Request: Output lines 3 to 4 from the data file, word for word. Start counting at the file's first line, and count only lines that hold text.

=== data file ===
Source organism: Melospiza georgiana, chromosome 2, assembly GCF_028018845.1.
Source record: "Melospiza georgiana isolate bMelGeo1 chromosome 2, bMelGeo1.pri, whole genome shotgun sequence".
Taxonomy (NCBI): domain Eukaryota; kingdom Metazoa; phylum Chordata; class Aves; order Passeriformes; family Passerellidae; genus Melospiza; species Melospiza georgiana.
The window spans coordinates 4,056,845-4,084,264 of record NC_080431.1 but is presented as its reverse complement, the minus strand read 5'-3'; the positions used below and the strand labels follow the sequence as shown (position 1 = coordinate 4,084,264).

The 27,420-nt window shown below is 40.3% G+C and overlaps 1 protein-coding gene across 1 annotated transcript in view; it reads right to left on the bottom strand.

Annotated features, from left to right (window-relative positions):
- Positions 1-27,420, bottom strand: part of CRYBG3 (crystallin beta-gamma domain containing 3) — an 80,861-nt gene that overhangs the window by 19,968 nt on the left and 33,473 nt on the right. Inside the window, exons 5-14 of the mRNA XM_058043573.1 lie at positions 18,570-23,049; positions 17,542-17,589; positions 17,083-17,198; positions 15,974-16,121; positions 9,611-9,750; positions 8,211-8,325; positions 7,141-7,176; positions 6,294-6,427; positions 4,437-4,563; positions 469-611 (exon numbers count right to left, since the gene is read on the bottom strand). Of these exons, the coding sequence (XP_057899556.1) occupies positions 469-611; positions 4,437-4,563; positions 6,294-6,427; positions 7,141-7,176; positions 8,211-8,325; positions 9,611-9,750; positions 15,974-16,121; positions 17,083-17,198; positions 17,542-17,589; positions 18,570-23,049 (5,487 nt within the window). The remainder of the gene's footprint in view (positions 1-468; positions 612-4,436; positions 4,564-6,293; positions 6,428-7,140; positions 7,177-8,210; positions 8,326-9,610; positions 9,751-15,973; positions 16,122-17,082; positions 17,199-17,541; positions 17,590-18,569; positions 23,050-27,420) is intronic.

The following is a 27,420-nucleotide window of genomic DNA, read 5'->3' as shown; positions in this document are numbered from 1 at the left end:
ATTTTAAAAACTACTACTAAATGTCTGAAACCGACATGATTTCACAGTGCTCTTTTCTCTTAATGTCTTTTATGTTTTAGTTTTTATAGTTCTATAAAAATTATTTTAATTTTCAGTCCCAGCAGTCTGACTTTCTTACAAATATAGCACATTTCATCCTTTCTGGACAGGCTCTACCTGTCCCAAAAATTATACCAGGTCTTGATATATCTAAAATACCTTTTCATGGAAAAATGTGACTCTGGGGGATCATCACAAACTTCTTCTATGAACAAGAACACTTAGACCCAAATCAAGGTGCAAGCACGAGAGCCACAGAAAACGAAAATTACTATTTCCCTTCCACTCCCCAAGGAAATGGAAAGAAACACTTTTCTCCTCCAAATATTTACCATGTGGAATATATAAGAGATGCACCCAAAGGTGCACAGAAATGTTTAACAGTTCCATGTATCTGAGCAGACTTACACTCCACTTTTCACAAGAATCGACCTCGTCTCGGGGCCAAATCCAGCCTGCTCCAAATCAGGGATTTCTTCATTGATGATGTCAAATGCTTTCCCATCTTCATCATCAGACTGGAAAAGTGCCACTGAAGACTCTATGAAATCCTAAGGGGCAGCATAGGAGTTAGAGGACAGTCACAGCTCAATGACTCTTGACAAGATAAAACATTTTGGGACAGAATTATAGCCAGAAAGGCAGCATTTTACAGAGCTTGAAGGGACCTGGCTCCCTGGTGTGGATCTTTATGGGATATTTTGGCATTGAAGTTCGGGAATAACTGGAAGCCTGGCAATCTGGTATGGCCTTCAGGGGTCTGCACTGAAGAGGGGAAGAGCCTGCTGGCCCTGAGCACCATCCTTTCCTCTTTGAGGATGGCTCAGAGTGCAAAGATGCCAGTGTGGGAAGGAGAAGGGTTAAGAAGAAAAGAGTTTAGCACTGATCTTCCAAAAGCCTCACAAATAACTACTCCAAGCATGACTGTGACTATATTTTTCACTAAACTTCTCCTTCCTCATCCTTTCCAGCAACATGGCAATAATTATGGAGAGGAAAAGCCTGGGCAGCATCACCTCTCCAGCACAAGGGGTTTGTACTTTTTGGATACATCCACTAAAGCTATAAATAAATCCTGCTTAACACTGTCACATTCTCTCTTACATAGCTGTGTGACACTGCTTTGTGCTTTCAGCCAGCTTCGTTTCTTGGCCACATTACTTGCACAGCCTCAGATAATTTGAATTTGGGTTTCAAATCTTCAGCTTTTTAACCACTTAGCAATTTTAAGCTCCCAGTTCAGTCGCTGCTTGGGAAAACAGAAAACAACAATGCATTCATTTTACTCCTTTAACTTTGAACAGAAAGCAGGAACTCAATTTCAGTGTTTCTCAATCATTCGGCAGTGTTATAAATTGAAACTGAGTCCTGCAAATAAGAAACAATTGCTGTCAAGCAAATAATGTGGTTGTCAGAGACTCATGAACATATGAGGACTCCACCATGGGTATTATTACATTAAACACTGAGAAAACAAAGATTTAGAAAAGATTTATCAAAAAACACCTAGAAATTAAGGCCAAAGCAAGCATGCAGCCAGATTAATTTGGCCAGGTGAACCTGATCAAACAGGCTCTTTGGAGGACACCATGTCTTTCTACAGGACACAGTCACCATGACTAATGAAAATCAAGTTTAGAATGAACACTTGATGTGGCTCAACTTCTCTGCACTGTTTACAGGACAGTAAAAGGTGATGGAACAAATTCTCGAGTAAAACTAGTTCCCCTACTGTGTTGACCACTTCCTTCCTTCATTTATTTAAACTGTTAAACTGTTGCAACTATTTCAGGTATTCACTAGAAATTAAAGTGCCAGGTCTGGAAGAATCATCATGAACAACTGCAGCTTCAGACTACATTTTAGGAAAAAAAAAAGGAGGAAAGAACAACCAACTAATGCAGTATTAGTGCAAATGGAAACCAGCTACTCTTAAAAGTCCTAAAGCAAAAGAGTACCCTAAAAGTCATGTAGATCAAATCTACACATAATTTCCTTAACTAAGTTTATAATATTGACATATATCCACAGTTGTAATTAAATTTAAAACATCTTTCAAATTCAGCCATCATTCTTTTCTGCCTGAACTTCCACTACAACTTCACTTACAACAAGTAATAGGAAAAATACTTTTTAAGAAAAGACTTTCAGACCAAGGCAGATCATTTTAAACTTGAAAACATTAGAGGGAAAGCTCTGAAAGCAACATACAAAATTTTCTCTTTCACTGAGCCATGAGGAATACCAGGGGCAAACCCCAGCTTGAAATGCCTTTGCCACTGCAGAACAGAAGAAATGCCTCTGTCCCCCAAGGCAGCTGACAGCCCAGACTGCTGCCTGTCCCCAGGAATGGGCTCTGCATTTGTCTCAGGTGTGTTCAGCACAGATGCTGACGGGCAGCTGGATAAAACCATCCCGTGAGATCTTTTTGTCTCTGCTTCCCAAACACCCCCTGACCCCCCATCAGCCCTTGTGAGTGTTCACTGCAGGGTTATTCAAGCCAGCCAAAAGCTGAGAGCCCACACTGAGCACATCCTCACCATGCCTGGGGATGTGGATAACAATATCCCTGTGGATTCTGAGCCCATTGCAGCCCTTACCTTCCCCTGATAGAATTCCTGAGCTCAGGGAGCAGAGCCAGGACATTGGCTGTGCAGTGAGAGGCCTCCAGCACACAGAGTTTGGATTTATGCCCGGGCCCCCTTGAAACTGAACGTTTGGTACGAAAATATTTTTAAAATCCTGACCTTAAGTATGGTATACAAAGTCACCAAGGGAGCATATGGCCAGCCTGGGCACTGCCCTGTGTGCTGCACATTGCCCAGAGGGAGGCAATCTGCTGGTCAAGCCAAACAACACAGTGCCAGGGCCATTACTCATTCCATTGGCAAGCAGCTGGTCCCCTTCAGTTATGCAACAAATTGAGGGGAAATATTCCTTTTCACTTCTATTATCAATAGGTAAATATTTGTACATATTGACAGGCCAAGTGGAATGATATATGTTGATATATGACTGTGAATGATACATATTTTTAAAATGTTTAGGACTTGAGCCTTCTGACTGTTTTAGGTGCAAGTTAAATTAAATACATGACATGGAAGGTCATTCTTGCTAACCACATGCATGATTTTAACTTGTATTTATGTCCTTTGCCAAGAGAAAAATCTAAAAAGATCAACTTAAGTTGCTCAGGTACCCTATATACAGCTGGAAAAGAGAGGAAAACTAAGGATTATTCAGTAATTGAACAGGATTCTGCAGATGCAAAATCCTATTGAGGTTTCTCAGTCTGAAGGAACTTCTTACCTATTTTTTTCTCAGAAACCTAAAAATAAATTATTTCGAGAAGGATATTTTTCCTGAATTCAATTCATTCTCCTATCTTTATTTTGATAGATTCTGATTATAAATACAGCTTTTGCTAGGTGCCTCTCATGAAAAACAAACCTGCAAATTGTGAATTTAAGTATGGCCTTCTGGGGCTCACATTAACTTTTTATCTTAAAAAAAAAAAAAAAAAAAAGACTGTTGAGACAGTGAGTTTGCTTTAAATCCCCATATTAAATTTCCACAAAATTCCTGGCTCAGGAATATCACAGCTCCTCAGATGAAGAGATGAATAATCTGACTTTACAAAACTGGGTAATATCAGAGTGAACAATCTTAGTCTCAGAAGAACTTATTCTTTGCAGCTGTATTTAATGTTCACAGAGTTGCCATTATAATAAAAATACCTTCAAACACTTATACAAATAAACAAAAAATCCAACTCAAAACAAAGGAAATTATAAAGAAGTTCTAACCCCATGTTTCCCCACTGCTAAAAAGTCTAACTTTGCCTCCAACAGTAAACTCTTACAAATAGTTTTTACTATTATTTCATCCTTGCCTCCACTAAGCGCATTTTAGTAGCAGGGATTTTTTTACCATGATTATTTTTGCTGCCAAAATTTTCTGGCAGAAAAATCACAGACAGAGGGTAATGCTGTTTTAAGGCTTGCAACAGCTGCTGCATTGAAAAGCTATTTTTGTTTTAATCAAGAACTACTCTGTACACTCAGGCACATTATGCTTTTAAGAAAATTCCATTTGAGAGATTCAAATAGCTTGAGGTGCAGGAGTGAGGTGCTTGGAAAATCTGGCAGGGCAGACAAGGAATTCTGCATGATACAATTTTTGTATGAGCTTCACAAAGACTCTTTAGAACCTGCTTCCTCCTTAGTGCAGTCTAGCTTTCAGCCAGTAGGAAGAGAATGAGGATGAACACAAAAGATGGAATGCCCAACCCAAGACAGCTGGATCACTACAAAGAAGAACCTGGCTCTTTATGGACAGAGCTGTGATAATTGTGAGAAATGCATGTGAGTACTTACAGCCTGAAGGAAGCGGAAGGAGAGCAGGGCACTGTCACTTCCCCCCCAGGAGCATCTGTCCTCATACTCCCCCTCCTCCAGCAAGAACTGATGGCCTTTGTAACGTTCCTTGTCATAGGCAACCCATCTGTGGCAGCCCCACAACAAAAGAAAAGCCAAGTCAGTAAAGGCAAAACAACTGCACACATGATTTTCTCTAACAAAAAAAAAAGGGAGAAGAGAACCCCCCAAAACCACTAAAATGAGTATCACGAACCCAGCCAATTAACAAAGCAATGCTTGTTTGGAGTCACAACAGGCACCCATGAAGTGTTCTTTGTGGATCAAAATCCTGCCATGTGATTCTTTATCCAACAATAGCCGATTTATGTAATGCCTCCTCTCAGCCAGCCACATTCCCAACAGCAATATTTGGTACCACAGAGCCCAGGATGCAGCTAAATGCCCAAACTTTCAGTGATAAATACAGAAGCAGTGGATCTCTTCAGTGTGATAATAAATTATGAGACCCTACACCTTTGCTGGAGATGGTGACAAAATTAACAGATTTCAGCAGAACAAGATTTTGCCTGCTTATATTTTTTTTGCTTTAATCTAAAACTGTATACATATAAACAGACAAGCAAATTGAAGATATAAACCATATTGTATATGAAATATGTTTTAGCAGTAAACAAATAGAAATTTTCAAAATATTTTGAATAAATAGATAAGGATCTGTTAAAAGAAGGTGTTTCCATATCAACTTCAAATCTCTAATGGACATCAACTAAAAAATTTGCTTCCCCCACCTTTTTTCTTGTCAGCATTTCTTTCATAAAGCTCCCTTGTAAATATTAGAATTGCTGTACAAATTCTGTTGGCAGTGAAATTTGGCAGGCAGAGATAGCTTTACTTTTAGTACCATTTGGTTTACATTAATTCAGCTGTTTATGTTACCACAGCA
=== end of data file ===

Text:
Taxonomy (NCBI): domain Eukaryota; kingdom Metazoa; phylum Chordata; class Aves; order Passeriformes; family Passerellidae; genus Melospiza; species Melospiza georgiana.
The window spans coordinates 4,056,845-4,084,264 of record NC_080431.1 but is presented as its reverse complement, the minus strand read 5'-3'; the positions used below and the strand labels follow the sequence as shown (position 1 = coordinate 4,084,264).